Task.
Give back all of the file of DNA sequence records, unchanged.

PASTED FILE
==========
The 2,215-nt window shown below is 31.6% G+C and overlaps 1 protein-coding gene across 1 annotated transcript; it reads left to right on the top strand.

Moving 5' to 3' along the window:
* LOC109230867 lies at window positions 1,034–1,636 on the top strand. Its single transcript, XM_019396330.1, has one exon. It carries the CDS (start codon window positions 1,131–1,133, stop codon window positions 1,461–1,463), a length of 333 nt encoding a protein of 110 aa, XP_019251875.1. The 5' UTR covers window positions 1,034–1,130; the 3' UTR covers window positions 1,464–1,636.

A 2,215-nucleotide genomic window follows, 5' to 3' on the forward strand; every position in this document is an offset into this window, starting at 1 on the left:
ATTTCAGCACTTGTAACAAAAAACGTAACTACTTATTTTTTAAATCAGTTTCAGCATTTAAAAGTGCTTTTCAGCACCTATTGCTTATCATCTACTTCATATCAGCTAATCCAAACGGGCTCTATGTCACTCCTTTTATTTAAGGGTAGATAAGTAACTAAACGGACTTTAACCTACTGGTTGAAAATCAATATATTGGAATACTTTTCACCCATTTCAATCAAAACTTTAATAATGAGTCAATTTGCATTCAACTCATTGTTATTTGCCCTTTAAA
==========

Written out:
The 2,215-nt window shown below is 31.6% G+C and overlaps 1 protein-coding gene across 1 annotated transcript; it reads left to right on the top strand.

Moving 5' to 3' along the window:
* LOC109230867 lies at window positions 1,034–1,636 on the top strand. Its single transcript, XM_019396330.1, has one exon. It carries the CDS (start codon window positions 1,131–1,133, stop codon window positions 1,461–1,463), a length of 333 nt encoding a protein of 110 aa, XP_019251875.1. The 5' UTR covers window positions 1,034–1,130; the 3' UTR covers window positions 1,464–1,636.

A 2,215-nucleotide genomic window follows, 5' to 3' on the forward strand; every position in this document is an offset into this window, starting at 1 on the left:
ATTTCAGCACTTGTAACAAAAAACGTAACTACTTATTTTTTAAATCAGTTTCAGCATTTAAAAGTGCTTTTCAGCACCTATTGCTTATCATCTACTTCATATCAGCTAATCCAAACGGGCTCTATGTCACTCCTTTTATTTAAGGGTAGATAAGTAACTAAACGGACTTTAACCTACTGGTTGAAAATCAATATATTGGAATACTTTTCACCCATTTCAATCAAAACTTTAATAATGAGTCAATTTGCATTCAACTCATTGTTATTTGCCCTTTAAA